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This anthology of contemporary Polish drama brings together nine previously untranslated plays by prominent playwrights who have emerged in rapidly changing post-communist landscapes, the plays expose ways in which individual and social violence impinge upon one another, disrupt notions of a monolithic Polish identity, and try to find meaning within the post-9/11 global context.
"The Files "by the radical theatre group Teatr Osmego Dnia looks back at 1970s communist Poland through the prism of personal letters, memoirs and newly declassified police files. Michal Bajer s "Eat the Heart of Your, " set in the Paris apartment of Frederic Chopin in October 1849, delves into issues of cultural and artistic patrimony in the context of exile. Ingmar Villqist s "Helver s Night" tells the story of a mentally challenged man s complex relationship with his caregiver, Karla, amid a fascist takeover of the country. Amanita Muskaria s "Daily Soup," while firmly grounded in the specificity of a Polish working-class family, sheds light on the effects of globalization. The interplay of desire and the social forms is explored in Michal Walczak s "First Time. "Krzysztof Bizio s "Let s Talk About Life and Death" is a montage of phone conversations and short interactions between wife, husband and son, who struggle with their sense of alienation as they confront criminal and social violencethe bloody side of life on which death encroaches. "Made in Poland" is Przemyslaw Wojcieszek s punk manifesto which investigates the relation between the totalitarian atmosphere of the Socialist Realism and the individualism it produces. Dorota Maslowska s "Couple of Poor Polish-Speaking Romanians" is a fast-paced spree through the Polish countryside. Malgorzata Sikorska-Miszczuk s "Loose Screws" examines the ways in which various psychopathologies play themselves out in the private and public spheres in post-communist Poland.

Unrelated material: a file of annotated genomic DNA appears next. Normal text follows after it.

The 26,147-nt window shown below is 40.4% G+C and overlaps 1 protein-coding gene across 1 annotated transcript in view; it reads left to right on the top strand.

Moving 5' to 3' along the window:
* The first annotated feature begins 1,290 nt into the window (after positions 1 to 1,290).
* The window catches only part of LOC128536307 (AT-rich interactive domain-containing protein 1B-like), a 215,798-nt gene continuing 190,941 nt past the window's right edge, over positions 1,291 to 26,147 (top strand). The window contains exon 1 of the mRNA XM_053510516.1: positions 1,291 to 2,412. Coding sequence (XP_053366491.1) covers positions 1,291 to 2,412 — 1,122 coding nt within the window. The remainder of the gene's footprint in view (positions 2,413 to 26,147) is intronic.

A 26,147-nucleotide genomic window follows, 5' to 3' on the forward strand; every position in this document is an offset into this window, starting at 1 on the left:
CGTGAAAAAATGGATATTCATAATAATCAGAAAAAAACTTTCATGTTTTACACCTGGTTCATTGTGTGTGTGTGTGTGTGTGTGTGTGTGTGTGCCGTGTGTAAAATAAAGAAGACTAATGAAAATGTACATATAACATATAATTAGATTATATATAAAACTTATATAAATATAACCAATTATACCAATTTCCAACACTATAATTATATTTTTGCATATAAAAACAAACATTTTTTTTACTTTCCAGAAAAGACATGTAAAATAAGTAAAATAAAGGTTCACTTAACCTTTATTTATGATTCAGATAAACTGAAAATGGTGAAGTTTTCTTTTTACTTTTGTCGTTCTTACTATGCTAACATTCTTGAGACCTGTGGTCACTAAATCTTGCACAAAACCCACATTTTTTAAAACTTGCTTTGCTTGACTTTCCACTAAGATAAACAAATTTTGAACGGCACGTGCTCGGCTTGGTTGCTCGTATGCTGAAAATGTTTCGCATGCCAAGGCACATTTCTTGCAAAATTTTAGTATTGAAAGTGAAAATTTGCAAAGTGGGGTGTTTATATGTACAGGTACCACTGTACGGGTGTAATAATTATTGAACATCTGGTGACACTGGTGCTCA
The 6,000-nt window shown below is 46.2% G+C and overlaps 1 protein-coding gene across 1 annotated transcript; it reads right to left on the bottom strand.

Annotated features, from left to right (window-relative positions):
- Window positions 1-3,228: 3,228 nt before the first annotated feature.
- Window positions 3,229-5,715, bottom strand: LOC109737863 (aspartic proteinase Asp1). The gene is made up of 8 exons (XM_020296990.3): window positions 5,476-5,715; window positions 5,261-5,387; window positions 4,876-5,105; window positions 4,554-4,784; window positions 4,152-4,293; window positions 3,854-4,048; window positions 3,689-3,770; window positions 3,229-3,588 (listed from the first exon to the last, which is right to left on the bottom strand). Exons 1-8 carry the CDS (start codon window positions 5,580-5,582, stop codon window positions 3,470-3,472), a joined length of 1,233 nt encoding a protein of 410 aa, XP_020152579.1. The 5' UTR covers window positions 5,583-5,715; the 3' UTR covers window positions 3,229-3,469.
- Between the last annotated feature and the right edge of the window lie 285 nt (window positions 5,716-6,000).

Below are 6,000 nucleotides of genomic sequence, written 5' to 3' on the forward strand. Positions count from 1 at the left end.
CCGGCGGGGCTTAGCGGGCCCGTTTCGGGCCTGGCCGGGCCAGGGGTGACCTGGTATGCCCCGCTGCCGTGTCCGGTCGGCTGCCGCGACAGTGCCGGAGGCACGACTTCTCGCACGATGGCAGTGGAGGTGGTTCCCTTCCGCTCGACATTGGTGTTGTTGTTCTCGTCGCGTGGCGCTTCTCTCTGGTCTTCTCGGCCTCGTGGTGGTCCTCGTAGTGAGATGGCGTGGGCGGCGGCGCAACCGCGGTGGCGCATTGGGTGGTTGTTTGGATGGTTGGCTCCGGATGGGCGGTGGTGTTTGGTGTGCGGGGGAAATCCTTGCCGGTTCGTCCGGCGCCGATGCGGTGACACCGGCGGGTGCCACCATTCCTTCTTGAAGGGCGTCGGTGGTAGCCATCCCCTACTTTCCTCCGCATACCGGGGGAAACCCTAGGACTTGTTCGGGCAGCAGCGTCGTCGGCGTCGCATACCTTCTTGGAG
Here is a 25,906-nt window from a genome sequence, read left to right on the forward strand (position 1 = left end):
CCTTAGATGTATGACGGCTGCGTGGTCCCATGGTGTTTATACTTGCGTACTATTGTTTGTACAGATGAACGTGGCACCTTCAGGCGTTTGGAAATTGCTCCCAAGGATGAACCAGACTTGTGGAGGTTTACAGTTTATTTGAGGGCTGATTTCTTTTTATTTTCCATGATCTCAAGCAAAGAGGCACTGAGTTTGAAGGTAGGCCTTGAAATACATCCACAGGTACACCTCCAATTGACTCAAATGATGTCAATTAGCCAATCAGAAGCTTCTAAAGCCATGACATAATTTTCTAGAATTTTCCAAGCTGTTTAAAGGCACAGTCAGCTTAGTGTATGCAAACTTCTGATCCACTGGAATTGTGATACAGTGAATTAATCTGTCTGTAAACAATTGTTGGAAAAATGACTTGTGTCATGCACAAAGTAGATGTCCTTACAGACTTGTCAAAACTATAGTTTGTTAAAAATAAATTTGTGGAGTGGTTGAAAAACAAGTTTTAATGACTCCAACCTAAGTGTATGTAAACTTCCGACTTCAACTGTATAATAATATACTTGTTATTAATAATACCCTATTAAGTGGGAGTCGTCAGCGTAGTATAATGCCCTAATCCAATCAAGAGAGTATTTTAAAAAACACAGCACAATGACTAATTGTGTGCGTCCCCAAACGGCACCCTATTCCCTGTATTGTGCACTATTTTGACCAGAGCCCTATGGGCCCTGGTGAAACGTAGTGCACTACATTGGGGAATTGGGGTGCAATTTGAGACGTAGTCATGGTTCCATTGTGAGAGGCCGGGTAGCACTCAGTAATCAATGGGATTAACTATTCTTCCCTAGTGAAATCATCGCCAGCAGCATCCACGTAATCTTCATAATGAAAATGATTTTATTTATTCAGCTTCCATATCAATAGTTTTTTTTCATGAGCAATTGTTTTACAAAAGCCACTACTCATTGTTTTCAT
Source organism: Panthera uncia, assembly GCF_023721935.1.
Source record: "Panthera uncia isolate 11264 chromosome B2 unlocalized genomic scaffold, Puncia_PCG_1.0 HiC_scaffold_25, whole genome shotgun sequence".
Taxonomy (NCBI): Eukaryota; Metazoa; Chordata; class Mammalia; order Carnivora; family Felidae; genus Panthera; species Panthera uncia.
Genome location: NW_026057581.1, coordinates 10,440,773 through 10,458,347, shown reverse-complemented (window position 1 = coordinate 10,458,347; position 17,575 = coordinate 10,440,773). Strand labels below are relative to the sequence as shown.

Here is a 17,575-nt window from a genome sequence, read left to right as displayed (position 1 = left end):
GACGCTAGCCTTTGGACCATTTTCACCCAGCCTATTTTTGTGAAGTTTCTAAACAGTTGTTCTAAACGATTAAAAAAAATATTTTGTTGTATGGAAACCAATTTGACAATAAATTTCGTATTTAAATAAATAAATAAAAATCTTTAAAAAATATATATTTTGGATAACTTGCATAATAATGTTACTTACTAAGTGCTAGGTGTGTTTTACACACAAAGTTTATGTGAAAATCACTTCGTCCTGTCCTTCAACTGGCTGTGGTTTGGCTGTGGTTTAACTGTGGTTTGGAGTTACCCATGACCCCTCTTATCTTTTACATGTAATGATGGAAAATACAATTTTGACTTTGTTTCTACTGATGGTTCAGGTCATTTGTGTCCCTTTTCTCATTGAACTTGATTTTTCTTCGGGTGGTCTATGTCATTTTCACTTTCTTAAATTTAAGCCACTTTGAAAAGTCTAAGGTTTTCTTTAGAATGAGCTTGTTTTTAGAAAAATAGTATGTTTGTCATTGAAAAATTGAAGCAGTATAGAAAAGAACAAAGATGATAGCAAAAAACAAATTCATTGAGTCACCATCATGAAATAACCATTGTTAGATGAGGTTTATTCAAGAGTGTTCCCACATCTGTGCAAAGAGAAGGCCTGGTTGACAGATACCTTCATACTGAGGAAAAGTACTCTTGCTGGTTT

The anthology includes a substantive introduction analyzing and situating the plays within their historical, political and theatrical contexts.
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An unprecedented anthology of contemporary Polish drama," Loose Screws"brings together nine previously un-translated plays by prominent playwrights who have emerged in rapidly changing postcommunist landscapes. The plays expose ways in which individual and social violence impinge upon one another, disrupt notions of a monolithic Polish identity, and try to find meaning within the post-9/11 global context.
This comprehensive collection offers an account of Polish history and politics though plays that range in subject from communism to mental illness, criminal and social violence, and working-class life and globalization. Serving as the cornerstone for the collection, Malgorzata Sikorska-Miszczuk s "Loose Screws" examines the ways in which various psychopathologies play themselves out in the private and public spheres in postcommunist Poland. The anthology includes a substantive introduction that situates each play within its historical, political, and theatrical context."
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